Udzungwa Forest-partridge Xenoperdix udzungwensis


Justification of Red List Category
This species is listed as Endangered because it is known from only three locations within a very small range, in which it is at risk from hunting and habitat destruction and degradation. Its small population is now considered stable but numbers fluctuate between years.

Population justification
Dinesen et al. (2001) estimate the population to be 3,700 individuals based on the species's range and density in the Ndundulu forest. Butynski and Ehardt (2003) have suggested that this estimate may be too high as in other parts of its range it appears significantly less common. The population may be best estimated in the range 3,000-4,000 individuals (L. Hansen in litt. 2007), roughly equating to 2,000-2,700 mature individuals.

Trend justification
The population is estimated to be stable, with large fluctuations between years (L. Hansen in litt. 2007).

Distribution and population

Xenoperdix udzungwensis is endemic to Tanzania, being known only from parts of the Udzungwa highlands (Ndundulu Mountains [Dinesen et al. 1993, 1994], including Mt Luhombero [Butynski and Ehardt 2003; J. Fjeldså in litt. 2004] and Nyumbanitu) and the forest covered top of Chugu Hill in the northern Rubeho Mountains (a northern outlier of Mafwomero Forest [Fjeldså and Kiure 2003; J. Fjeldså in litt. 2004]), c.150 km to the north of the type locality. It seems genuinely absent from the rest of the Udzungwa highlands, despite intensive surveys (Fjeldså and Kiure 2003; D. C. Moyer and E. A. Mulungu in litt. 1999; J. Fjeldså in litt. 2004; L. Dinesen in litt. 2007). Genetic analysis suggests that there is no gene flow between the two populations (Bowie and Fjeldså 2005), and their taxonomy is uncertain. Its area of occupancy has been estimated at 190 km2, within which it is locally common, with an estimated density of 15-25 birds/km2; following these estimations the total population has been put at c.3,700 individuals (Dinesen et al. 2001). However, a study in Luhombero Forest indicated that the density there may be lower (Butynski and Ehardt 2003). The population may be best estimated in the range of 3,000-4,000 individuals (L. Hansen in litt. 2007). Although annual population fluctuations make assessing trends difficult, the population is thought to be stable (L. Hansen in litt. 2007).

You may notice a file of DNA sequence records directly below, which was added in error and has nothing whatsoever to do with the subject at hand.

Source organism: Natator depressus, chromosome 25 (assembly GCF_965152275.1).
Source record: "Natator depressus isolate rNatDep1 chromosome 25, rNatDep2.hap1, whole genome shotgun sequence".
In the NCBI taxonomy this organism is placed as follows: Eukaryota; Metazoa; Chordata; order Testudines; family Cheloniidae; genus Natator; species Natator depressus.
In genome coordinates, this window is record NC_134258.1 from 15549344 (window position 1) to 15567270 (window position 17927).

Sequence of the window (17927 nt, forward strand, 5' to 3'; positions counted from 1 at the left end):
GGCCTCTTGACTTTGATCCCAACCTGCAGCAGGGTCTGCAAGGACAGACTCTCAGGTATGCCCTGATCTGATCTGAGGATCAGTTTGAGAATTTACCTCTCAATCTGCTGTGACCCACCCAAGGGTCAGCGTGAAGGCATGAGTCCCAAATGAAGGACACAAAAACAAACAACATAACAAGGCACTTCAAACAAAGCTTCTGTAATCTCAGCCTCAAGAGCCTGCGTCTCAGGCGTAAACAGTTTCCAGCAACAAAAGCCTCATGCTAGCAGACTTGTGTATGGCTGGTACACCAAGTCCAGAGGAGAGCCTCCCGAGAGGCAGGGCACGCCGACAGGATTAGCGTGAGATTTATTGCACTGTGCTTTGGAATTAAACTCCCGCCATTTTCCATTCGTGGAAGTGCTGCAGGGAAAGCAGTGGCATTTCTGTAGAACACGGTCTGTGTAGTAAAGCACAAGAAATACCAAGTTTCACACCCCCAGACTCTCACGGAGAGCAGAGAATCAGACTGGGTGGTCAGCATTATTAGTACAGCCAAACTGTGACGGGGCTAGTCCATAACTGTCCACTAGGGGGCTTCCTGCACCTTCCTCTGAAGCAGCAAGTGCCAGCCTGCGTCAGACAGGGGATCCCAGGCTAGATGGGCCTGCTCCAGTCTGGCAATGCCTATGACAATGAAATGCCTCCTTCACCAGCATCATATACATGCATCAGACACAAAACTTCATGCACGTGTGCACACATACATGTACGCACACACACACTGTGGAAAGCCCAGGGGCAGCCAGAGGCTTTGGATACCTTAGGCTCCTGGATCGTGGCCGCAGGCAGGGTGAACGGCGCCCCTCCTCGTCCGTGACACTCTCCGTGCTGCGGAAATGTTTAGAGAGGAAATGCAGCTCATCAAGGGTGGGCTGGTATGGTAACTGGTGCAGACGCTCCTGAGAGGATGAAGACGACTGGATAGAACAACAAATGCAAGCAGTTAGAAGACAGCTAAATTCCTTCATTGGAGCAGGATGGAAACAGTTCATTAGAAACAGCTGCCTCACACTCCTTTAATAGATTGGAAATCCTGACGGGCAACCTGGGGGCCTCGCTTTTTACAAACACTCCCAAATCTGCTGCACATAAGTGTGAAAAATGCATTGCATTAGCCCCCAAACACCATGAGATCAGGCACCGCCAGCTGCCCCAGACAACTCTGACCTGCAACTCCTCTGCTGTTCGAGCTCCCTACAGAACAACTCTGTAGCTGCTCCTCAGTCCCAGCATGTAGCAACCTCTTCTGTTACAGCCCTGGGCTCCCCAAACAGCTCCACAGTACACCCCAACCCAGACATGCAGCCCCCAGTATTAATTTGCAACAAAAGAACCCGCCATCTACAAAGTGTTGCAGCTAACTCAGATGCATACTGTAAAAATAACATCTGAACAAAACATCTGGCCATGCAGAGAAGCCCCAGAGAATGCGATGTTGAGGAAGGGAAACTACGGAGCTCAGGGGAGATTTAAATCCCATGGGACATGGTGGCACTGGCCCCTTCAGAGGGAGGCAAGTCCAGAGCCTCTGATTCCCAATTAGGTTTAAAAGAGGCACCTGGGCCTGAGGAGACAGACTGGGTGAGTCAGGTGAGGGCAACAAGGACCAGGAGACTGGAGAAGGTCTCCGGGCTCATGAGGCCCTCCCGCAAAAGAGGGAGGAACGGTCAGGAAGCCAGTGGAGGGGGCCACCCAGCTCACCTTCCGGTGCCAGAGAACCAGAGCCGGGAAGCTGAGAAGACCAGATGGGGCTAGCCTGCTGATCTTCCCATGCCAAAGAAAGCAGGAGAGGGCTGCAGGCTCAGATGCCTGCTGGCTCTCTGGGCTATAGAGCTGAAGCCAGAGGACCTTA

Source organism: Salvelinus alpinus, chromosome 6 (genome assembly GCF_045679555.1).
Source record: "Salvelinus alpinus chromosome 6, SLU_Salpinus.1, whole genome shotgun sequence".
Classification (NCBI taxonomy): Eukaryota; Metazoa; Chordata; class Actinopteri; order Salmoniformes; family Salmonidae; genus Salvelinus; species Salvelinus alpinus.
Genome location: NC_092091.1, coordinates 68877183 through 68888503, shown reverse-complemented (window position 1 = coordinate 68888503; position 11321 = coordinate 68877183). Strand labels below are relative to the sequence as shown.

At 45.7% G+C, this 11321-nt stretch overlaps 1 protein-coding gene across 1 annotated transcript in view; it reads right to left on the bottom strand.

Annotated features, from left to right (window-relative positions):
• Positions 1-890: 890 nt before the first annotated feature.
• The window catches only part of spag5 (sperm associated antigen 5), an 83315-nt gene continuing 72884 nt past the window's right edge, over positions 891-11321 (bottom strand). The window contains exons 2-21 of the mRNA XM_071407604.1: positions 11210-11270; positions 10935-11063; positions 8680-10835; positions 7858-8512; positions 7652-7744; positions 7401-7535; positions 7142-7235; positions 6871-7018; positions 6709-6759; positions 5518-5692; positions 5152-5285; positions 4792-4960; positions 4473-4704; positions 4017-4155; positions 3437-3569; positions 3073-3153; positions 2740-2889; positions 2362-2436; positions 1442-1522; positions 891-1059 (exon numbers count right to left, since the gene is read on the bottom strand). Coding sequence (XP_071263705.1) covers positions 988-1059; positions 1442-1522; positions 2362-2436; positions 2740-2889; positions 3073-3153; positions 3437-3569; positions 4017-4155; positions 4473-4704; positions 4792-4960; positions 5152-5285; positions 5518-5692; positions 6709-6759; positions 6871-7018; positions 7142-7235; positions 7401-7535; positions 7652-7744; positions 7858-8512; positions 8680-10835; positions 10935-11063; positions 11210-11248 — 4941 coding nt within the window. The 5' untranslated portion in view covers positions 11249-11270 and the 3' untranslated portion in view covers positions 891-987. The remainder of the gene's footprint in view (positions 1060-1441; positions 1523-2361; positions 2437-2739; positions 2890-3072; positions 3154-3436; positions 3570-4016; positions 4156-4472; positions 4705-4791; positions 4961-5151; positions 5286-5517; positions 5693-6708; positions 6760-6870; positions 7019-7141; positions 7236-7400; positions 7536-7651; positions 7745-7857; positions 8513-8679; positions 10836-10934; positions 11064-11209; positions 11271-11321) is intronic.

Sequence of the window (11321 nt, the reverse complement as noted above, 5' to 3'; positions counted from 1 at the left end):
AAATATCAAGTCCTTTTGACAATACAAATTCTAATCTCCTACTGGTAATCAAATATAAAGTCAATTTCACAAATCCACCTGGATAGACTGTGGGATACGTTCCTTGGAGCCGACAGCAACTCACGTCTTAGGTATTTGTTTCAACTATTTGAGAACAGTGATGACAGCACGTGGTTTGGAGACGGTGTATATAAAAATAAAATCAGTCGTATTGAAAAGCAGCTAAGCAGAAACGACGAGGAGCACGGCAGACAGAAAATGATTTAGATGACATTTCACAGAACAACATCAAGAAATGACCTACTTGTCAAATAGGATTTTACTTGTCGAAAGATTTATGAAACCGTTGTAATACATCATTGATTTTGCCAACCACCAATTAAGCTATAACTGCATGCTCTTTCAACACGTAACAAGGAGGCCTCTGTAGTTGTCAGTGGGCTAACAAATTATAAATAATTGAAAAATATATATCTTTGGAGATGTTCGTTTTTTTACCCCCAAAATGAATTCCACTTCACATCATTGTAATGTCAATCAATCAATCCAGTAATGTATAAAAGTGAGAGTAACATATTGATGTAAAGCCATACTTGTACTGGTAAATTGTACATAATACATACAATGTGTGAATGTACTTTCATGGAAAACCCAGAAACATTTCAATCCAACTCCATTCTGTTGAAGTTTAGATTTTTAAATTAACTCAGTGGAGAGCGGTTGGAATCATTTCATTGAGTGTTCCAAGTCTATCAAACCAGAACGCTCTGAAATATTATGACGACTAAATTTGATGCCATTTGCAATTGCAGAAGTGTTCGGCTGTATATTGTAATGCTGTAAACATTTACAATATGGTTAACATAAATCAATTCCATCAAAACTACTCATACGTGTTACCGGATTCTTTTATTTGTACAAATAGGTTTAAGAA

It inhabits mature montane and submontane evergreen forest, from 1,300 to 2,400 m (L. Hansen in litt. 2007), occurring on forested ridges, steep rocky slopes with forest cover and flatter ground, especially where the understorey is open with scattered Cyperus sedges and ferns (Fjeldså and Kiure 2003; J. Fjeldså in litt. 2004). All locations known for this species are forest with Podocarpus trees (Fjeldså and Kiure 2003), although it does occur in mature forest dominated by other forest tree species (e.g. Hagenia abyssinica) (L. Hansen in litt. 2007). Otherwise its habitat requirements and disjunct distribution remain unclear (Fjeldså and Kiure 2003). It feeds in the leaf-litter on the forest floor, on invertebrates such as beetles (L. Hansen in litt. 2007) and seeds (McGowan 1994). It forages in groups, which are probably families, with 3-13 observed together (L. Hansen in litt. 2007). The main breeding period starts with the onset of the rains in November to March (L. Hansen in litt. 2007). Adults have been seen with chicks in late November, early December and early January (J. Fjeldså in litt. 2004), and immatures are seen almost throughout the year, with a main peak in February to at least July (L. Hansen in litt. 2007). The species roosts in trees, in groups of over 10, four to eight metres above the ground (L. Hansen in litt. 2007).